- Although the flesh of the almaco jack is considered quality table fare, the species has been associated with ciguatera poisoning, a seldom fatal stomach irritation.
- The almaco jack is susceptible to tapeworm parasites in the caudal peduncle area, but the meat can be eaten safely if affected portions are cut away.
Silk snapper (Lutjanus)
Shaped similarly to the red snapper, the silk snapper is pinkish-red over its dorsal area shading to a lighter pink and silver on the sides and underneath. Its sides are marked with a series of wavy yellow lines. Fins are reddish in color or a pale yellow, and its anal fin is pointed. Also peculiar to this snapper is its yellow eyes and black edge of its tail fin.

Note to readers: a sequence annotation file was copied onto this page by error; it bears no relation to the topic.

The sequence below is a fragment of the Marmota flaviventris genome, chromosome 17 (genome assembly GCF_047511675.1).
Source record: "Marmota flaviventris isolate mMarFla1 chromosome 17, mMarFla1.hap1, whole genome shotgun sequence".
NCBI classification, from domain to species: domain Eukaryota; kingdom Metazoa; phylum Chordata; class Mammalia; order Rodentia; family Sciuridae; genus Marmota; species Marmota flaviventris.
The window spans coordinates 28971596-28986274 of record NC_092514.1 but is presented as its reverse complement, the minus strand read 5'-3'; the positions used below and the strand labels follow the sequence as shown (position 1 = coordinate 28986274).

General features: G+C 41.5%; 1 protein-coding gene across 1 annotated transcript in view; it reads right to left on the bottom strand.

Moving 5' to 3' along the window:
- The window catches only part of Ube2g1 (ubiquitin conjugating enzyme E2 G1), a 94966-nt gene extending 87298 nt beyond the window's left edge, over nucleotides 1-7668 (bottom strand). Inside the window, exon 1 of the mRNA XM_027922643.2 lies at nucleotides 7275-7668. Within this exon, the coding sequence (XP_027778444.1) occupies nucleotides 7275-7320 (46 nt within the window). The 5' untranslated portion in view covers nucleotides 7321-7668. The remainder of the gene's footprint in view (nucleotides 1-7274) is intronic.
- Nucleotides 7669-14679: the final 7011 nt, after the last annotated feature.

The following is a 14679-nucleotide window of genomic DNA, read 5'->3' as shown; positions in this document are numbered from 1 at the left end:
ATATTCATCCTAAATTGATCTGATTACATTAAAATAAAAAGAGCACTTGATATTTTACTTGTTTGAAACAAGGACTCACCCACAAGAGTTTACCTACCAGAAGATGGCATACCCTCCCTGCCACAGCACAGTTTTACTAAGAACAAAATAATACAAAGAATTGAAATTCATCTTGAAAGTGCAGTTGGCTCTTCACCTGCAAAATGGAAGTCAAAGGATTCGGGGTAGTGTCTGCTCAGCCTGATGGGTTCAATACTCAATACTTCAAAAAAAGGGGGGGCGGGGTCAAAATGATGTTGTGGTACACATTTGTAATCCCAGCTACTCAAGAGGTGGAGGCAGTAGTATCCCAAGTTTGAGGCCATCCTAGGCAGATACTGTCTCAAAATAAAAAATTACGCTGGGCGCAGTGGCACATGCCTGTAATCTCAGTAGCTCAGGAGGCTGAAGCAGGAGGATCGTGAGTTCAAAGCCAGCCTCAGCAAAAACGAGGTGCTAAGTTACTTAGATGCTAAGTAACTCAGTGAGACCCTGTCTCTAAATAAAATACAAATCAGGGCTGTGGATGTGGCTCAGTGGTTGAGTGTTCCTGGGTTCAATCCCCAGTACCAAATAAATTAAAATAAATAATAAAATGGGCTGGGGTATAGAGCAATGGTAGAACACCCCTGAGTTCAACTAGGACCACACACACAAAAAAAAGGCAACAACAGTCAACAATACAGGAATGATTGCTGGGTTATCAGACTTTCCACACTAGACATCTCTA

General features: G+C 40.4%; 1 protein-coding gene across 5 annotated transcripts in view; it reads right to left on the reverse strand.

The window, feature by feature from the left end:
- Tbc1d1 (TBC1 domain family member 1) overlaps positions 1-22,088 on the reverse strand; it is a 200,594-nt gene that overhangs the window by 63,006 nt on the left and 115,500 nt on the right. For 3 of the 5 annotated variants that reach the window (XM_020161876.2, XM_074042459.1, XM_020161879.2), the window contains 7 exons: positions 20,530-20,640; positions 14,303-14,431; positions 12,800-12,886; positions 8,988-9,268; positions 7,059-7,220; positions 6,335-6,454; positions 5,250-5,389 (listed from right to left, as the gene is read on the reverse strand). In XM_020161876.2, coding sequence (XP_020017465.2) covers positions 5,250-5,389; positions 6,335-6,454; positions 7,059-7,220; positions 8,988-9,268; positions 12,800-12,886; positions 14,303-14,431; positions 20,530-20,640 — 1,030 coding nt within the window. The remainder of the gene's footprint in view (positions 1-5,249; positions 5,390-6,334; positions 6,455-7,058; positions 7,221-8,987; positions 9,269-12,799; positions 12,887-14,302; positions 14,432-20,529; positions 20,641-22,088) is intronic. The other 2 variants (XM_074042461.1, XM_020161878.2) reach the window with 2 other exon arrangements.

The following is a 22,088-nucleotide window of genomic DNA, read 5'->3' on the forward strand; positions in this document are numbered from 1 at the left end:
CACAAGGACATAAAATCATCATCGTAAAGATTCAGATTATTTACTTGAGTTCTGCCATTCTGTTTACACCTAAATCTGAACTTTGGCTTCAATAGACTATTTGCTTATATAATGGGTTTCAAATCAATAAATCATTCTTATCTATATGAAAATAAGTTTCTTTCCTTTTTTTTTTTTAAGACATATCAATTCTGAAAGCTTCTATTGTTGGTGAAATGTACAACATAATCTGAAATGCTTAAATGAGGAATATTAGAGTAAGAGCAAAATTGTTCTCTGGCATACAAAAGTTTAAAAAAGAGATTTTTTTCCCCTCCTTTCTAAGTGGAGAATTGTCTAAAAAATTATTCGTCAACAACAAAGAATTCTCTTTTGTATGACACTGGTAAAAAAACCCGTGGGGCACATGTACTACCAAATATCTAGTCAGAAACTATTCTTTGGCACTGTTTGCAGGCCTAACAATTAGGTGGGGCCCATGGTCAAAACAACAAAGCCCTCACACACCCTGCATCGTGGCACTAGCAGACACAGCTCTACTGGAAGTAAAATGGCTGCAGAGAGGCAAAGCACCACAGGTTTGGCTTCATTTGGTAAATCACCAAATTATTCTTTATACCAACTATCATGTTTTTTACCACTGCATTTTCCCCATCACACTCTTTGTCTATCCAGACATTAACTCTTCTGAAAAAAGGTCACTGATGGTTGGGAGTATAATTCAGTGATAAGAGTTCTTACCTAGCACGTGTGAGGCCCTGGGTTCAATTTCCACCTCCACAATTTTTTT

Not much is known concerning the feeding style of the silk snapper. It is known to be a carnivore that feeds on fish, shrimp, crabs, gastropods and cephalopods.
Silk snapper are found in western Atlantic waters as far north as Bermuda and the Carolinas and as far south as Brazil. They are most common around southern Florida, the Antilles and the Bahamas.
The silk snapper is a deep-water species normally found at depths from 300 to 720 feet. It is commonly found over rocky ledges near the edges of continental and island shelf bottoms. Bigger specimens tend to inhabit deeper waters.
- Silk snapper are important commercial fish that are often marketed as red snapper.